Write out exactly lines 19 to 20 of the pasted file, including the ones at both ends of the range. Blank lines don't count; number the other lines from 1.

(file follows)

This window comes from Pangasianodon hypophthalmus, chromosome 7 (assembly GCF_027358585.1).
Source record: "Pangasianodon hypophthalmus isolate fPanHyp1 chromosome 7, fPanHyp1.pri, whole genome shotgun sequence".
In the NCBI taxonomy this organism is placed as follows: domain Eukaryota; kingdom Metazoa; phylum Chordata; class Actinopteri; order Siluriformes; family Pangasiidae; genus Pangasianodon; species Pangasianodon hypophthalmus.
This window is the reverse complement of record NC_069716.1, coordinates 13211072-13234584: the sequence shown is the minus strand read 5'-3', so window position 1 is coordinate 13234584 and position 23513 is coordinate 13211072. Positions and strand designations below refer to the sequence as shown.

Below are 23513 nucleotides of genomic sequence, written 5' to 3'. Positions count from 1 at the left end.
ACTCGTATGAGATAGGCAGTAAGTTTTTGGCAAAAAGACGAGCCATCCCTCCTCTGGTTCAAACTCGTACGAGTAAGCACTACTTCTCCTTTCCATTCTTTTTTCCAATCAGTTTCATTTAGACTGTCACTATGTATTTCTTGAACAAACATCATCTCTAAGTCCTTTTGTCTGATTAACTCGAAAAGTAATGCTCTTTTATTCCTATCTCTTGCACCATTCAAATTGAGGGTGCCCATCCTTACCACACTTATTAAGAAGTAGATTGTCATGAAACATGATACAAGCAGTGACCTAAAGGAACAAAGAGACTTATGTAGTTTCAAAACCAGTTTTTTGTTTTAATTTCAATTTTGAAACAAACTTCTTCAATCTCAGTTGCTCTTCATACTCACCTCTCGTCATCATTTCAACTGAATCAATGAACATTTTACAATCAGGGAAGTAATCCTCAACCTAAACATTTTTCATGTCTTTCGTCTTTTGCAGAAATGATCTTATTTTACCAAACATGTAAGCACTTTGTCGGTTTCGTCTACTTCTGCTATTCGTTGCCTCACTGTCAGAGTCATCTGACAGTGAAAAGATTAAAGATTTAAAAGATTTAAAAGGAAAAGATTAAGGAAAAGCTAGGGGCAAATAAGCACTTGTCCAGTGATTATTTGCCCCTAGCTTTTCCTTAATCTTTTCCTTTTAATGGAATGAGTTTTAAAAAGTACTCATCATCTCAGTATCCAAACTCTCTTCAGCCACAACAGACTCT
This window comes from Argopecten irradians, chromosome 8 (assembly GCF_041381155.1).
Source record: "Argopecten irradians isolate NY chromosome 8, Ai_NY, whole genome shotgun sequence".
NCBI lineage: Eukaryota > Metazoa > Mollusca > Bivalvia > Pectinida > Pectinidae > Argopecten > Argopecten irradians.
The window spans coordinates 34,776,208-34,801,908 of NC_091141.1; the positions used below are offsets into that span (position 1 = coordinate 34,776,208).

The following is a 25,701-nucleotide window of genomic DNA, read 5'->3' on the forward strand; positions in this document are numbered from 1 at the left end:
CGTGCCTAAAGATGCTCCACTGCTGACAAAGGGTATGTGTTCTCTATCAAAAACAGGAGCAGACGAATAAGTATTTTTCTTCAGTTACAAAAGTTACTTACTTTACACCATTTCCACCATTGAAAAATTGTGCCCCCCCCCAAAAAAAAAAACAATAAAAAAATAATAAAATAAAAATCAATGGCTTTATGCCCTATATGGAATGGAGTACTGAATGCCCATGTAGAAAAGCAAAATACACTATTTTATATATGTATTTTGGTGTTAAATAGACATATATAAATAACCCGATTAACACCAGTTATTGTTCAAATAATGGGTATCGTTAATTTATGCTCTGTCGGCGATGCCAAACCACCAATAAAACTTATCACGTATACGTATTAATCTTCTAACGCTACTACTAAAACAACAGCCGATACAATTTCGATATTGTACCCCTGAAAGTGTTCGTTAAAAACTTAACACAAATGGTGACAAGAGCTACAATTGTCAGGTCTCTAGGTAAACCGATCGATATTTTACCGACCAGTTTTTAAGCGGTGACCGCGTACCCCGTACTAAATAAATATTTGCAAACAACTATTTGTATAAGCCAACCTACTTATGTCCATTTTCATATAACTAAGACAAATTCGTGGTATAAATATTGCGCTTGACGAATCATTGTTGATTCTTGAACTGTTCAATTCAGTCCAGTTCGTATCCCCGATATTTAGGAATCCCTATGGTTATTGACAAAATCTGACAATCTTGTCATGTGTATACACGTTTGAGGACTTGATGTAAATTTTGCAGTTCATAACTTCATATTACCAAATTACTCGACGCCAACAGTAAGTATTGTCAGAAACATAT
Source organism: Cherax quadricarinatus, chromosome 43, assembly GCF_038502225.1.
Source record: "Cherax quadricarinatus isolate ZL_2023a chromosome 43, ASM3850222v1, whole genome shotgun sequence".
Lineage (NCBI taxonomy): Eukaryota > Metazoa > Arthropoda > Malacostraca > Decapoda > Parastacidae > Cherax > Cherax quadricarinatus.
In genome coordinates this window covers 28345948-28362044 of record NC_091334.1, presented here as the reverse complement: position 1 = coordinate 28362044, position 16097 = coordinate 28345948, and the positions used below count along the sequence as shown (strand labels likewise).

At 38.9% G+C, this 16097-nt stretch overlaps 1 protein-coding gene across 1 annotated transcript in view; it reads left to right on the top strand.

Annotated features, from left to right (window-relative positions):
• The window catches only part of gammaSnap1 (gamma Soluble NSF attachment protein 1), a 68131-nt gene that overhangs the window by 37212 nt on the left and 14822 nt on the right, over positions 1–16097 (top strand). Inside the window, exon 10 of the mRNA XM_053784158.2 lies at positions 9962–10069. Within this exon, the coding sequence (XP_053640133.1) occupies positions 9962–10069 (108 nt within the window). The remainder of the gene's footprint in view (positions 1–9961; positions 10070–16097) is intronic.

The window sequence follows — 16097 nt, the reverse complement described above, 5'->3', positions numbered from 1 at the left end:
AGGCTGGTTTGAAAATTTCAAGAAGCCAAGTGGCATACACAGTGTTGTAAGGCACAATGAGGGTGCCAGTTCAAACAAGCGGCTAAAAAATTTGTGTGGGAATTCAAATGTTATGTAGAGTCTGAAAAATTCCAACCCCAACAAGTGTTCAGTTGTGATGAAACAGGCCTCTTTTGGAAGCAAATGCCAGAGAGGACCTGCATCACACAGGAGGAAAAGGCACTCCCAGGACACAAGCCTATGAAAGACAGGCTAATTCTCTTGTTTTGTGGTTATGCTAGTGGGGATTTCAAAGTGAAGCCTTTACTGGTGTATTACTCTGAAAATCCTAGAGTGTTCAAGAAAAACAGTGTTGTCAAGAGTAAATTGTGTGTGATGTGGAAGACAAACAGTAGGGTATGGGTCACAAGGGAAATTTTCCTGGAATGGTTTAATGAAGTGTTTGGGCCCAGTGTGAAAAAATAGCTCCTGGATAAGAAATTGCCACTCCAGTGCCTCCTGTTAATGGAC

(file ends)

• The window catches only part of gammaSnap1 (gamma Soluble NSF attachment protein 1), a 68131-nt gene that overhangs the window by 37212 nt on the left and 14822 nt on the right, over positions 1–16097 (top strand). Inside the window, exon 10 of the mRNA XM_053784158.2 lies at positions 9962–10069. Within this exon, the coding sequence (XP_053640133.1) occupies positions 9962–10069 (108 nt within the window). The remainder of the gene's footprint in view (positions 1–9961; positions 10070–16097) is intronic.

The window sequence follows — 16097 nt, the reverse complement described above, 5'->3', positions numbered from 1 at the left end: